EU advice for nations with big visions

A leader of the European Union reflects on the need for values as other parts of the world try to link up Asia into EU-style unions.

Reuters
European Commission President Jean-Claude Juncker addresses the European Parliament during a debate on The State of the European Union in Strasbourg, France, Sept.13.

A good reason to watch the struggles of the European Union is that much of the world is trying to imitate its successes. How has the EU been able to link half a billion people across more than two dozen countries for so long? In a Sept. 13 speech, Jean-Claude Juncker, president of the European Commission, gave the simplest answer yet: “Our values are our compass.”

By values, he meant only a few: freedom, rule of law, and equality, as opposed to oppression, personal rule, and what he called second-class citizenship. The EU was set up in postwar Europe to prevent a recurrence of such practices. Now its purpose is less defensive and more demonstrative.

“For me, Europe is more than just a single market. More than money, more than the euro. It was always about values.” Mr. Juncker said in a State of the Union speech.

Over the past decade, the EU has had to keep falling back on its ideals to survive economic and political storms, such as Greece’s ruinous debt, a refugee influx, and Poland’s attack on its independent judiciary. The latest is Britain’s planned exit by 2019. The loss of the continent’s second-largest economy may actually help the EU. More than 80 percent of a shrunken EU will be using the euro as a common currency, allowing for easier integration and trust-building. “Europe was not made to stand still. It must never do so,” Juncker said.

The EU, he might have said, is a giant geopolitical experiment in creating linkages across diverse countries. At first, the EU may have bonded in trade and hard infrastructure. But it has really endured difficult times by practicing the “soft power” of unifying principles. This lesson is now more relevant than ever as a number of powerful nations are competing with visions to connect the Eurasian landmass.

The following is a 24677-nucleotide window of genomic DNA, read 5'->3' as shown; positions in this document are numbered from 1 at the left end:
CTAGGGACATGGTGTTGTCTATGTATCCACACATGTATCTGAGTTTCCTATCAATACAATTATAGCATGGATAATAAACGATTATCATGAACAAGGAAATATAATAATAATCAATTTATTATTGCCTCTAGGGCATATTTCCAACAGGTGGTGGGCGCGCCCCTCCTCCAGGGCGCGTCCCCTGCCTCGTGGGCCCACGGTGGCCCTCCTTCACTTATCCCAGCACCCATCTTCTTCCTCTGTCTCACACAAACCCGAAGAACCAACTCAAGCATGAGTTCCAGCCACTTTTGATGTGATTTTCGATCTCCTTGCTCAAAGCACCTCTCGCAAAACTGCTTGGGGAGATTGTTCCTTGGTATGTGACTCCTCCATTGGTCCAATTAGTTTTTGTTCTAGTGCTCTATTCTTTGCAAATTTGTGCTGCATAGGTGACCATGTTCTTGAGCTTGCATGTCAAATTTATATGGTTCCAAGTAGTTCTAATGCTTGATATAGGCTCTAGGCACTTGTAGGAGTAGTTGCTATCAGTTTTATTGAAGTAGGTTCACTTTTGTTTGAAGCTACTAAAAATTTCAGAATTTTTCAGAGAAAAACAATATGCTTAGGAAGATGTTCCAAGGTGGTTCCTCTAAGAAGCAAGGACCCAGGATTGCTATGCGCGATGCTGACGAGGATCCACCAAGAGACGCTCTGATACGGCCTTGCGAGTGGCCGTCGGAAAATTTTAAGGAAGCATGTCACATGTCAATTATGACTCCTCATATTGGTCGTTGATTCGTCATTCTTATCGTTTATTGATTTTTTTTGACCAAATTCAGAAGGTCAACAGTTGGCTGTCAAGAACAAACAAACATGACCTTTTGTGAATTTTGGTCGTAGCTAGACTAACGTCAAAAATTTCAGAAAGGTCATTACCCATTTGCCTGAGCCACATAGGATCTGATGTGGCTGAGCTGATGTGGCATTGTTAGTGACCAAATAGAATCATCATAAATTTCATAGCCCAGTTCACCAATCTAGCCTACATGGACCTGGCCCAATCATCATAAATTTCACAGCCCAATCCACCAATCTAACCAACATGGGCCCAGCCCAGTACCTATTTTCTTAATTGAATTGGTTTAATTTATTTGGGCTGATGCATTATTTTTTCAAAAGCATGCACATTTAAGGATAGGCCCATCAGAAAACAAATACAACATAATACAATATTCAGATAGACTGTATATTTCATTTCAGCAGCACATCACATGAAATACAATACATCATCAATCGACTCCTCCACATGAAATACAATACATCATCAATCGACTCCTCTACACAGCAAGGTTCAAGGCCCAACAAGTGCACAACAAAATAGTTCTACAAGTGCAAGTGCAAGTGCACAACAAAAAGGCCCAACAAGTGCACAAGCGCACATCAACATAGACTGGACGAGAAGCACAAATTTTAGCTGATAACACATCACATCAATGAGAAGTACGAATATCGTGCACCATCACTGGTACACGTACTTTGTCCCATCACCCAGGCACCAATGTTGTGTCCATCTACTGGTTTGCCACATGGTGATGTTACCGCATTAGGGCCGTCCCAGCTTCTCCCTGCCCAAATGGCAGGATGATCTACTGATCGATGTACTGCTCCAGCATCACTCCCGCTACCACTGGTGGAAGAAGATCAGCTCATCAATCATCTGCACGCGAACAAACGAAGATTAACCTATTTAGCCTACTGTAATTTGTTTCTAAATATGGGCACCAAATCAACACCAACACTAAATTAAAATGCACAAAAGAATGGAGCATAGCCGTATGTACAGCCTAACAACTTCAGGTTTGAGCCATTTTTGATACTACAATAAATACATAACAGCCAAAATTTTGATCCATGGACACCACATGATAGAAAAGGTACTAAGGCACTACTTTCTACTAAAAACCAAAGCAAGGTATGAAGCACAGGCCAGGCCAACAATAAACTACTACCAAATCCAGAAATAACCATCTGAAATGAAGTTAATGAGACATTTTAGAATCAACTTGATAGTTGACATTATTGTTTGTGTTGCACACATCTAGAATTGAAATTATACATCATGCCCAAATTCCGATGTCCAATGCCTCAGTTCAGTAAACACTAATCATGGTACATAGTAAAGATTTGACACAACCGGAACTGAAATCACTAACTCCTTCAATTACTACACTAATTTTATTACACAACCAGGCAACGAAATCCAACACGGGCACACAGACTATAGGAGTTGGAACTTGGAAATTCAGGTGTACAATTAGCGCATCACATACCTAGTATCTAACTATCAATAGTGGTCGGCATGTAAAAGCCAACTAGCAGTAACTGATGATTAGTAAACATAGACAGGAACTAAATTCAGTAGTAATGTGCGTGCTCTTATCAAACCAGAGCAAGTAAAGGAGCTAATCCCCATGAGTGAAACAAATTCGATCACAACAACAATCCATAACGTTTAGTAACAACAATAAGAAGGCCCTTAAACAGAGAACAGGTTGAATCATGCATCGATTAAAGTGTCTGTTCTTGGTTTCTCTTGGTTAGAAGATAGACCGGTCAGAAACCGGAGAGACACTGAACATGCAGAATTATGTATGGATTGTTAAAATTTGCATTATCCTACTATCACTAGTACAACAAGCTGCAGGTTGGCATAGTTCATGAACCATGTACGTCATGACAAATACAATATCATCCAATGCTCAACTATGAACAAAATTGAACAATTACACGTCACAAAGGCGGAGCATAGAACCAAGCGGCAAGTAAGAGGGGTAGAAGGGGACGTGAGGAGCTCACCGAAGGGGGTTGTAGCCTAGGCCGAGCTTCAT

The most ambitious plan is China’s “One Belt, One Road” initiative, which aims to build a “silk road” for the 21st century, both on land and sea. Russia has launched its own infrastructure vision through the Eurasian Economic Union. Turkey has its Vision 2023 plan to link its economy with railroads across Central Asia. Japan is using its technological expertise to create land and maritime corridors across Asia. Iran, South Korea, and the 10 nations of Southeast Asia have similar visions of being the centers of interconnecting transport and other economic activity.

What may be missing in these transborder plans are the binding values that go beyond material interests and institutional power. The EU has learned by hard experience that its “soft” ideals provide the links that endure the occasional frictions between nations. That is why a speech by a well-seasoned EU leader like Juncker comes with lessons for much of the world.

You've read  of  free articles. Subscribe to continue.

Dear Reader,

About a year ago, I happened upon this statement about the Monitor in the Harvard Business Review – under the charming heading of “do things that don’t interest you”:

“Many things that end up” being meaningful, writes social scientist Joseph Grenny, “have come from conference workshops, articles, or online videos that began as a chore and ended with an insight. My work in Kenya, for example, was heavily influenced by a Christian Science Monitor article I had forced myself to read 10 years earlier. Sometimes, we call things ‘boring’ simply because they lie outside the box we are currently in.”

If you were to come up with a punchline to a joke about the Monitor, that would probably be it. We’re seen as being global, fair, insightful, and perhaps a bit too earnest. We’re the bran muffin of journalism.

But you know what? We change lives. And I’m going to argue that we change lives precisely because we force open that too-small box that most human beings think they live in.

The Monitor is a peculiar little publication that’s hard for the world to figure out. We’re run by a church, but we’re not only for church members and we’re not about converting people. We’re known as being fair even as the world becomes as polarized as at any time since the newspaper’s founding in 1908.

We have a mission beyond circulation, we want to bridge divides. We’re about kicking down the door of thought everywhere and saying, “You are bigger and more capable than you realize. And we can prove it.”

If you’re looking for bran muffin journalism, you can subscribe to the Monitor for $15. You’ll get the Monitor Weekly magazine, the Monitor Daily email, and unlimited access to CSMonitor.com.

QR Code to EU advice for nations with big visions
Read this article in
https://www.csmonitor.com/Commentary/the-monitors-view/2017/0914/EU-advice-for-nations-with-big-visions
QR Code to Subscription page
Start your subscription today
https://www.csmonitor.com/subscribe